The relation between manual treatments and serious complications is controversial. Numerous case reports have associated cervical spine manipulation with a rare type of stroke that results from a dissection (tear) of the vertebral artery, a blood vessel in the neck. These dissections are likely due to an underlying abnormality of the vascular system that usually can’t be identified in advance, and are probably not directly caused by the manipulation. Unfortunately, the only early sign of an evolving dissection is neck pain and headache, symptoms that may lead people to seek treatment from a doctor of chiropractic or other professional.

The largest study performed to date looked at the medical records of 11 million people in the Canadian Provence of Ontario over a nine year period and found that patients who went to a doctor of chiropractic for neck pain were no more likely to have a stroke following a chiropractic visit than patients who went to their primary care medical physician for neck pain (3).

That study concluded that any observed association between a stroke and a patient’s visit to either a chiropractic physician or a family medical physician was not directly caused by any treatment performed. Instead, any association was likely due to patients with an evolving vertebral artery dissection seeking care for symptoms such as neck pain or headache that sometimes take place before the stroke occurs.

The likelihood of a person having one of these rare vertebral artery strokes is about 1 to 3 per 100,000 people and is similar among both chiropractic patients and the general population.

Pharmaceutical Treatments: Acetaminophen, NSAIDs, Muscle Relaxant Medications and Narcotics

Simple analgesics such as acetaminophen (paracetamol) are commonly used to treat neck-related conditions. While generally safe at recommended doses, acetaminophen is the largest cause of drug overdoses in the United States because of the narrow range between therapeutic dose and toxic dose (4). Every year in the United States, acetaminophen overdoses are responsible for 56,000 emergency room visits, 2,600 hospitalizations, and 458 deaths due to acute liver failure.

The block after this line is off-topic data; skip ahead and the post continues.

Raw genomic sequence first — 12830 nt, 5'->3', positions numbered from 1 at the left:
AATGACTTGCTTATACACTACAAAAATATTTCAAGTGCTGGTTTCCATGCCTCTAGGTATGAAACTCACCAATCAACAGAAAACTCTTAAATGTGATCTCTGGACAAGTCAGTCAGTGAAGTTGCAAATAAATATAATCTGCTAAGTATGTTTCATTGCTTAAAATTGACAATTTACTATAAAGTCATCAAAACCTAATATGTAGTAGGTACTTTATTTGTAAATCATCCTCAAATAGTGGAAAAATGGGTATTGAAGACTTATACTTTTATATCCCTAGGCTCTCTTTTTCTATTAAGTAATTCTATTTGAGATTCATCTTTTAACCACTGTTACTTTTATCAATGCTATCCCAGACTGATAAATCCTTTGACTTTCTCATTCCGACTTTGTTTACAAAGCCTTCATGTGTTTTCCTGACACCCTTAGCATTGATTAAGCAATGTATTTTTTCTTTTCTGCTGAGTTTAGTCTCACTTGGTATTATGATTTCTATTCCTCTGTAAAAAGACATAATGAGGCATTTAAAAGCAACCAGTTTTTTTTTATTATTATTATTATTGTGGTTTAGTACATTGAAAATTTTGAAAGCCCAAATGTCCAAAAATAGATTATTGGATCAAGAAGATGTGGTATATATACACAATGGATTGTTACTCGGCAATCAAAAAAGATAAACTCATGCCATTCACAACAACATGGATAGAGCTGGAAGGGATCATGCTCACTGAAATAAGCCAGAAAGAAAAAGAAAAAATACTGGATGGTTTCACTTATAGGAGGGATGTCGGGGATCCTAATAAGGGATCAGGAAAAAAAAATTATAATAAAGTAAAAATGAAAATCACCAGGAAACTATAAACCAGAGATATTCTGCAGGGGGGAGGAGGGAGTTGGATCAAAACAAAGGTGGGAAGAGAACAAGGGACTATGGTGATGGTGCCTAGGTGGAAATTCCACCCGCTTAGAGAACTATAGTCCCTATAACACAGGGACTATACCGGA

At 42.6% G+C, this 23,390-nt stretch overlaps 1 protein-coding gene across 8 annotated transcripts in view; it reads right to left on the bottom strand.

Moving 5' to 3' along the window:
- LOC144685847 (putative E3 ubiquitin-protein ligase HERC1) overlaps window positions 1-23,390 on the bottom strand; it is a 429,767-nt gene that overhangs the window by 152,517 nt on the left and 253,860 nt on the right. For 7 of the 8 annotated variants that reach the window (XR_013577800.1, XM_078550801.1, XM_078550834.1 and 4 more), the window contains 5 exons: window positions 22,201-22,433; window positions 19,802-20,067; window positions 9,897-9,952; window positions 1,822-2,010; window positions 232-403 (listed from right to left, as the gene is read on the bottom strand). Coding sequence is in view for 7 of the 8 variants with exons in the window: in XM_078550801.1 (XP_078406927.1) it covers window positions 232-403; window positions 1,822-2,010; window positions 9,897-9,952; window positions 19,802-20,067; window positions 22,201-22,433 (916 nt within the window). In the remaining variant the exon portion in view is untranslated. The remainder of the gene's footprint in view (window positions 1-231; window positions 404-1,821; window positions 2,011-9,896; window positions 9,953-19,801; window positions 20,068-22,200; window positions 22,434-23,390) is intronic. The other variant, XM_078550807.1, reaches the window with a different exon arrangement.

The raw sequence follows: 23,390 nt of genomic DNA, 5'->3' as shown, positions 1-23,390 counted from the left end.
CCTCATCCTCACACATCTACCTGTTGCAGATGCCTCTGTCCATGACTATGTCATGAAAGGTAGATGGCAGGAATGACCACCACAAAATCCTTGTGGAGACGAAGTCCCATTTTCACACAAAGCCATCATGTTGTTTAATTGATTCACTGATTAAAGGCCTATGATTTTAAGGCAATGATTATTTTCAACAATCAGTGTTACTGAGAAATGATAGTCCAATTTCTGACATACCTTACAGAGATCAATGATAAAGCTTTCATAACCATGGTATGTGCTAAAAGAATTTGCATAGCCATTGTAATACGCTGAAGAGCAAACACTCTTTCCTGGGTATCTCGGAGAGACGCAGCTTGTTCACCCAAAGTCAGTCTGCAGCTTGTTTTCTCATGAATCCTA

NSAIDs are often used to treat neck-related conditions. Common side-effects include nausea, vomiting, and abdominal pain. NSAID use has been associated with a variety of serious adverse effects including bleeding and ulcers in the stomach and intestine, stroke, kidney failure, life-threatening allergic reactions, and liver failure. One study published in The New England Journal of Medicine (5) estimated that at least 103,000 patients are hospitalized per year in the United States for serious gastrointestinal complications due to NSAID use. These authors also estimated that there are 16,500 NSAID-related deaths annually in the United States, making this the 15th most common cause of death. This figure is similar to the annual number of deaths from AIDS, and is considerably greater than the number of deaths from multiple myeloma, asthma, or cervical cancer.

NSAIDs also can have significant cardiovascular side effects. One recent review (6) found that major vascular complications were increased by about a third in patients taking one of the “new generation” coxib NSAIDs. It also found that ibuprofen significantly increased major coronary events. This study found that among 1,000 patients taking a coxib or diclofenac for a year, one would expect three more major vascular events and one additional fatality, compared with placebo.

Skeletal muscle relaxant drugs including benzodiazepines such as Diazepam (Valium®) are often used for treatment of neck pain. The most commonly reported side effects are drowsiness, fatigue, and muscle weakness. Less common side effects include confusion, depression, vertigo, constipation, blurred vision, and amnesia (7).

The use of narcotic (opioid) pain medications frequently leads to nausea, vomiting, constipation, and dizziness. Both muscle relaxants and narcotic pain medications produce drowsiness that may impair working or driving in about 1 in 3 patients. Muscle relaxants and narcotics are associated with significant risk of abuse, addiction, dependence, withdrawal, seizures, potentially fatal injuries to the liver, and potentially fatal overdoses. Overdoses of opioid painkillers are responsible for some 15,000 deaths per year, more than the number of deaths from cocaine and heroin combined (8).

Comparative Effectiveness of Common Treatments